Two Former Nike Workers that Made Cornell Apparel Speak to Students about Abuses in the Apparel Industry

On Thursday November 4, two workers who spent years working in Nike sweatshops making clothes for Cornell came to talk to students about their experience.

Maritza Vargas and Gina Cano united with students to transform Nike’s sweatshop abuses into historic victories for workers’ rights.  “I am really excited to meet with the Nike workers we fought alongside with.  It is an opportunity to see the tangible results that students can have to bring about justice,” said Gleb Drobkov ’12, Treasurer of Cornell Students Against Sweatshops (CSAS) Gina now works for the CGT union in Honduras, and Maritza works at the Alta Gracia factory in the Dominican Republic.

In January 2009, Nike subcontractor Haddad Group closed two factories (Hugger de Honduras and Vision Tex) that predominately produced goods for Nike, including university apparel.  1,800 workers were laid off without getting paid their legally required severance. Last semester, CSAS united with Cornell Organization for Labor Action and other student groups on campus and at other schools to bring justice to the workers.  After a prolonged campaign, Cornell threatened to cut its contract with Nike.  Nike responded by paying the workers the money they were owed, as well as granting them healthcare and training for a year.

“Nike plays a key role in setting up the worldwide apparel system that its contractors and subcontractors work in,” said Alex Bores ’13, President of CSAS. “Nike plays factory against factory, causing them to shave a penny here and a penny there, creating an ultra-competitive environment that drives down wages and gives factory owners virtually no choice but to disrespect workers’ basic rights. This case shows that even the largest corporations are vulnerable to student pressure.”

Along with recounting her experiences in a Nike factory a decade ago, which was shut down after workers fought for a union, Maritza will talk about her current experiences working for Alta Gracia, operating with a union and where workers earn a living wage.  Colin Foley ‘14, said “Alta Gracia is a model that we see spreading to the rest of the apparel industry.  There is no responsible way to do business without paying workers a living wage and respecting their right to organize.”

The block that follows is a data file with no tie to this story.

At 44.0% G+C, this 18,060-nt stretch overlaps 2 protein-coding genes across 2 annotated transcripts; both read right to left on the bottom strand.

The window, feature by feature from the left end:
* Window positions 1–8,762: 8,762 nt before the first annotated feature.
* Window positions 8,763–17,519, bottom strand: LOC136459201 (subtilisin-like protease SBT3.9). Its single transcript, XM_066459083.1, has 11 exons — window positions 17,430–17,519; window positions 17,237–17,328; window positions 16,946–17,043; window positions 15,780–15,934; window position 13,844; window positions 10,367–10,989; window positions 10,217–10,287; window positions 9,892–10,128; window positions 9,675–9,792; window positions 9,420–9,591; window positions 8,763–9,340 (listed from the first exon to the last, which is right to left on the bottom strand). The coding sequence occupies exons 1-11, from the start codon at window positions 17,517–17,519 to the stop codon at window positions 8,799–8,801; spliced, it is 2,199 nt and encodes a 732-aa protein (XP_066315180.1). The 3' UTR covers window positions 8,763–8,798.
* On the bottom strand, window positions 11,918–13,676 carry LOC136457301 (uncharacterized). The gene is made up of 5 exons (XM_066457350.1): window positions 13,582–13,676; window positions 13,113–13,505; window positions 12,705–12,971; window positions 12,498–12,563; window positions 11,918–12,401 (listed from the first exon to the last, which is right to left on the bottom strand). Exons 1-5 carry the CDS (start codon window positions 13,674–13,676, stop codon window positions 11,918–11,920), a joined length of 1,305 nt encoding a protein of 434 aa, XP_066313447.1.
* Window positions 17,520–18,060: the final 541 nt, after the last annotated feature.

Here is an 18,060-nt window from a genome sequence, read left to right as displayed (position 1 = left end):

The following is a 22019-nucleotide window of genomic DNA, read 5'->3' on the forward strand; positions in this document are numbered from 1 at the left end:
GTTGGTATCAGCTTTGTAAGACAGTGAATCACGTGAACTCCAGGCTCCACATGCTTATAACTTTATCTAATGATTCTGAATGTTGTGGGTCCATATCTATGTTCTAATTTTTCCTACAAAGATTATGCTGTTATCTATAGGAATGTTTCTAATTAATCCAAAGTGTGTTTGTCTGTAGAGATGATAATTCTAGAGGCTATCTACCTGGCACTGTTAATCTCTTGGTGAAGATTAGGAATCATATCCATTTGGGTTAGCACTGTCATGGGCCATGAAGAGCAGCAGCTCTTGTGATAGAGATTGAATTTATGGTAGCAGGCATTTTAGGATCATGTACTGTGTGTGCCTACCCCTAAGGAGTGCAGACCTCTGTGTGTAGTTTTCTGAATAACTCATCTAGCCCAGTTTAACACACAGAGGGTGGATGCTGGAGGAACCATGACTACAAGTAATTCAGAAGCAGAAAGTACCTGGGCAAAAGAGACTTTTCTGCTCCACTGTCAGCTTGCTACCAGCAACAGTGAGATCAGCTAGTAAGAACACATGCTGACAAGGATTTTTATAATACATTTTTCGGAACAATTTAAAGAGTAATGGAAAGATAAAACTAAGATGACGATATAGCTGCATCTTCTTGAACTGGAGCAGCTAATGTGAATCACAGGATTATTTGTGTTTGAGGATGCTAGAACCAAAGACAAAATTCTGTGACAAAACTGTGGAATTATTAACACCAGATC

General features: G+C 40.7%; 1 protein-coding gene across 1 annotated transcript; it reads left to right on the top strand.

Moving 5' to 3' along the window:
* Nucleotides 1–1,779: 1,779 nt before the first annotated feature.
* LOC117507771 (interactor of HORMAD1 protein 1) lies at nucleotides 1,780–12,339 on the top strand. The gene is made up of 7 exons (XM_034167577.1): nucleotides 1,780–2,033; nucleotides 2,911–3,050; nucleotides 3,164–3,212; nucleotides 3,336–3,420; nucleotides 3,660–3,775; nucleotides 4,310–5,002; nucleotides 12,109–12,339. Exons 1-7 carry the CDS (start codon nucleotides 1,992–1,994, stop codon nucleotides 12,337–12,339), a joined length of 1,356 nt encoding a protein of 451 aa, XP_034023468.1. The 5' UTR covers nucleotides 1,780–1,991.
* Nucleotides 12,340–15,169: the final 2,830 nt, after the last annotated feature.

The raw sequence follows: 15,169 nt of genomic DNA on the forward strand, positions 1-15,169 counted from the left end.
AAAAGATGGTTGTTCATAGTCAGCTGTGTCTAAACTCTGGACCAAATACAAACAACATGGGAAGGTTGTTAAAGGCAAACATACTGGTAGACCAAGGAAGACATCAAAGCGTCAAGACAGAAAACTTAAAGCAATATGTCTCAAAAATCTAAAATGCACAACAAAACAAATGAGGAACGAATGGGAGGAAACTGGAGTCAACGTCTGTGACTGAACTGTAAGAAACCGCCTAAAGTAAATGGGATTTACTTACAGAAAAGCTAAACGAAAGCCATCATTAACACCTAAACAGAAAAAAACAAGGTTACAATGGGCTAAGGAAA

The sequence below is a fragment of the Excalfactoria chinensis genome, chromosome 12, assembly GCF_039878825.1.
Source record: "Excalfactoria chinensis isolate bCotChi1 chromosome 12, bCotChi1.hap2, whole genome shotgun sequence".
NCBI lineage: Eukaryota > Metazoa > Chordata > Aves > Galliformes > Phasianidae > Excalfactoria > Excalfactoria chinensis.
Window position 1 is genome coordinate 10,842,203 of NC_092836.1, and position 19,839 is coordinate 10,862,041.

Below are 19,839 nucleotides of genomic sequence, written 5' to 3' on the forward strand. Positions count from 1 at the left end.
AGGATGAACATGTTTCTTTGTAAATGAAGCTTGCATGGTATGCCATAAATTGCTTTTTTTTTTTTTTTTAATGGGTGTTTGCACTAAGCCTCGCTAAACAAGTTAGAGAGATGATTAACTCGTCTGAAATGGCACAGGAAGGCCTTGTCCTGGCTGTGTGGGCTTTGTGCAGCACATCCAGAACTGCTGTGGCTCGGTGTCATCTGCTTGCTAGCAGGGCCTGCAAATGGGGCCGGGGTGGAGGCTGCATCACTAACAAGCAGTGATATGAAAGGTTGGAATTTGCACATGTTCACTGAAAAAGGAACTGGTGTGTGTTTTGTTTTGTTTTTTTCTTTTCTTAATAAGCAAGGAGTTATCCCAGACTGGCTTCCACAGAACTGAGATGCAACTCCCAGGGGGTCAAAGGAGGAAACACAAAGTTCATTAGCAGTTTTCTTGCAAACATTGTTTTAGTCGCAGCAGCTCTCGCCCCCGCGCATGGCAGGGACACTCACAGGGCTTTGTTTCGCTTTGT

The workers will also discuss the role that the Worker Rights Consortium (WRC) played in their victories.  The WRC is an independent monitoring agency that acts as a watchdog for apparel manufacturers.  It is independent of corporations and responsive to workers’ claims. Gina and Maritza will be talking about the absence of the Fair Labor Association (FLA), a notoriously weak monitoring agency that is run by the corporations themselves.  Both organizations rely on funding from university who are affiliated in order to function.

On Friday, October 29, a delegation of students delivered President Skorton a letter demanding that the university disaffiliate from the FLA.  Students also presented Skorton with an Alta Gracia t-shirt as a token of appreciation for his efforts in the Nike “Just Pay It” campaign, acknowledging that Cornell played a huge role in the victory for the workers, and can continue to make a difference in the garment industry by supporting brands that respect workers.

“Students appreciate Cornell’s dedication to workers’ rights, and we now call on the University to reaffirm its commitment by disaffiliating with the FLA,” said Casey Sweeney ’13, Regional Organizer for United Students Against Sweatshops.  “The FLA has proven time and time again, whether it be in the case of Adidas, Russell or Nike, that it cares more about protecting the companies that sit on their boards than the workers making our apparel.”

Alta Gracia Apparel in the Cornell Store

Alta Gracia Apparel in the Cornell Store

About the Author

Alex Bores is a sophomore in the School of Industrial and Labor Relations at Cornell University. He was born and raised in New York City by two union members. Alex does labor research with Professor Kate Bronfenbrenner. Alex is the treasurer of the Cornell Roosevelt Institute, Treasurer of Conflict-Free Cornell, Vice President for Community Outreach of Half in Ten, Vice President of the Cornell Forensics Society and President of Cornell Students Against Sweatshops.